Melinda Steffy: Remnants and Residual Memories
"Remnants and Residual Memories," an exhibition of artwork by Philadelphia artist Melinda Steffy, is featured at the Finlandia University Gallery, located in the Finnish American Heritage Center, Hancock, from January 11 to February 11, 2010.
A reception for the artist will take place at the gallery Thursday, January 21, from 7:00 to 8:30 p.m. An artist talk will begin at 7:15 p.m. The reception is free and open to the public. Refreshments will be served.
Items like antique lace, the spice turmeric, tarnished copper, dead ladybugs, and found barrettes make their way into Steffy's rhythmic visual compositions, which consider questions of memory, the loss of memory, and the construction of systems that sustain memory.
This exhibit is, in part, a look into the nature of her grandfather's memory loss due to Alzheimer's disease. "Memory defines who we are," reflects Steffy. "As my grandfather gradually lost his memory, he also lost his gentle personality, his confident identity, his profound sense of purpose. The small, vivid details that formed his life diminished to minuscule pinpoints surrounded by a vast blankness of forgetting."
"I imagine him sitting in a stark white room watching helplessly as the once familiar scenes around him are slowly erased, leaving behind only a few incongruous and meaningless objects-the memory remnants of a once vibrant life."
"I like the word ‘remnants'," says Steffy of the exhibit's title. "They're fragments that you're rescuing from a former life. What they were used for in that previous life is somehow being carried through. It's not the end of the story."
Carrie Flaspohler, director of the Finlandia University Gallery, notes that the poetry of Steffy's work lies in her ability to translate philosophical concepts into visually complex and abstract compositions. The materials she chooses to use in her art-making are an integral part of the finished piece.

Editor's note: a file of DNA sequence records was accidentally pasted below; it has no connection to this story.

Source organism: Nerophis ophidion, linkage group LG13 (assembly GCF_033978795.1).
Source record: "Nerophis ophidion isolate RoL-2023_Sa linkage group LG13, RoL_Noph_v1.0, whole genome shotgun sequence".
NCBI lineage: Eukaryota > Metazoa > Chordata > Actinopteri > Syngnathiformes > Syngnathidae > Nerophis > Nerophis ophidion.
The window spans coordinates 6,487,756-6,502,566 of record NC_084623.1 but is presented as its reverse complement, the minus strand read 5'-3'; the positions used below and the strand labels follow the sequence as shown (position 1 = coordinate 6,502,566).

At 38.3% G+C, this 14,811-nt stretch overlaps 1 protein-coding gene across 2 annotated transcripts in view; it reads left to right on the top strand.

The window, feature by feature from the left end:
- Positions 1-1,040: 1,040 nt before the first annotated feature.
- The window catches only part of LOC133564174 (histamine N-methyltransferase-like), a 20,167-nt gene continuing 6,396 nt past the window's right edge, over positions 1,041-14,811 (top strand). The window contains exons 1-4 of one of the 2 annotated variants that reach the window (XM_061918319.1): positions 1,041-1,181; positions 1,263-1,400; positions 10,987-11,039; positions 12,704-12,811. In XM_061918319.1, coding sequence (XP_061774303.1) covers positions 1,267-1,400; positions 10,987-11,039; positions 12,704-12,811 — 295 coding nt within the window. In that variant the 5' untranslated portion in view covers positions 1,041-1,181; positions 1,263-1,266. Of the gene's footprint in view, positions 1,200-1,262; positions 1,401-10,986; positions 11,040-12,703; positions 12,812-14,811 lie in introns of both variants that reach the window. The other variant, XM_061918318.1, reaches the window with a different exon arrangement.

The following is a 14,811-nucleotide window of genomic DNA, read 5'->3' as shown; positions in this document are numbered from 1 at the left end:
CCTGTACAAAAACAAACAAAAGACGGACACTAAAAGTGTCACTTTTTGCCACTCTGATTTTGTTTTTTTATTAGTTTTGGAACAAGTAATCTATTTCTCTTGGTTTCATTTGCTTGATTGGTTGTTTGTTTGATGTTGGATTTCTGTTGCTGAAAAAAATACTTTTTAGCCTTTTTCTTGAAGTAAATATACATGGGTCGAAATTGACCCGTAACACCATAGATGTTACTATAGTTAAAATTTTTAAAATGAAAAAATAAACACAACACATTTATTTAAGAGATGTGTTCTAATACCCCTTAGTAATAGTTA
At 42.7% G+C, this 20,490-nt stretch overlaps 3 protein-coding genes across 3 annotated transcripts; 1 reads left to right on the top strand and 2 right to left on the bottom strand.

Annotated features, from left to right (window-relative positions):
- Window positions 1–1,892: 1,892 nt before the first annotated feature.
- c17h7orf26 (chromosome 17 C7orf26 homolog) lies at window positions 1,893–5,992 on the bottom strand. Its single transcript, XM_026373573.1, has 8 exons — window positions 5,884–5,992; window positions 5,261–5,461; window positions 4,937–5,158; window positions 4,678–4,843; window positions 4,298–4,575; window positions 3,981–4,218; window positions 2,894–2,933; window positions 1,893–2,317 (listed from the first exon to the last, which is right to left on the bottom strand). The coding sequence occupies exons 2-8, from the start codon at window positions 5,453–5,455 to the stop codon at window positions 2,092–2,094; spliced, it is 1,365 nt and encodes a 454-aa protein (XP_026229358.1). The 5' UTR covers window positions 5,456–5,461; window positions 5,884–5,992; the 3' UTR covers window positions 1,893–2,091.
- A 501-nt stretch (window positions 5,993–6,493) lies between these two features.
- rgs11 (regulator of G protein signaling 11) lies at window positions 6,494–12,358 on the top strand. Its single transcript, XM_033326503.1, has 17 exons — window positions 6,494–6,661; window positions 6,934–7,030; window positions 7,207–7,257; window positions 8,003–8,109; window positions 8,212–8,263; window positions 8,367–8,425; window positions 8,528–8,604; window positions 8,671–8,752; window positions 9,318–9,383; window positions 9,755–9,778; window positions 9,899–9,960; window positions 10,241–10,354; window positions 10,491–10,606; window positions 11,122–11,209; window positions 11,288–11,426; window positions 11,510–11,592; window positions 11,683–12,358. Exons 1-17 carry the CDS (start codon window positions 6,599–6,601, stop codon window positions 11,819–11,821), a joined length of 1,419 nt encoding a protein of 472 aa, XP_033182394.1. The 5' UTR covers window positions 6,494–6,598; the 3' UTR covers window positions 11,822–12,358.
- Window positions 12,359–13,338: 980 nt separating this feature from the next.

"For me," Steffy says, "untraditional or re-used materials carry with them meaning from their previous lives or original purposes, and so add conceptual complexity to artwork."
To enhance the meaning of the materials she uses, Steffy makes her own dyes and pigments from plants, nuts, and spices, which often have medicinal properties or applications beyond their common uses. Steffy says that the tediousness of the paint-making process, as with the stitching, sewing, papermaking, and other repetitive tasks required in her artwork, invests her even more deeply in her art.
"The repetition and the monotony, even though I may cringe at them, become ritual and rhythm," she adds. "They make me part of the meaning of my work and add elements of time and spirituality."
Included in the Finlandia University exhibit are the compositions: "Fable (Loss and Its Recovery)," with more than 350 found barrettes on individual paper pieces stitched together by the artist; "Fugue (Grandmother's Favorite)," featuring ink drawings on paper hand-made from 80-year-old sheet music; and "Aubade (Mnemosyne Sings)," comprising nine five-foot-square canvas panels dyed vibrant yellow using turmeric.
Steffy received her master of fine arts degree in painting in 2006 from the University of the Arts, Philadelphia. She also earned a bachelor's degree in religious studies at Eastern Mennonite University, Harrisonburg, Virginia.
Steffy's work has been exhibited in Philadelphia at the Sam Quinn, Rosenwald-Wolf, F.U.E.L. Collection, and Highwire art galleries. It has also been shown at Villanova (Penn.) University; William Paterson University, Wayne, N.J.; the MicroMuseum, Brooklyn, N.Y.; the Delaware Center for the Contemporary Arts, Wilmington; and the Lancaster (Penn.) Museum of Art. Her mural, "In Remembrance,", hangs at the Tshwane Leadership Foundation in Pretoria, South Africa.
Steffy will be on the Finlandia University campus the week of January 19 to 22, providing individual critiques to students.
The Finlandia University Gallery is in the Finnish American Heritage Center, 435 Quincy Street, Hancock. Gallery hours are Monday to Friday 8:00 a.m. to 4:30 p.m., Wednesday, 8:00 a.m. to 7:00 p.m., Saturday 12:00 p.m. to 4 p.m., or by appointment. Please call 906-487-7500 for more information.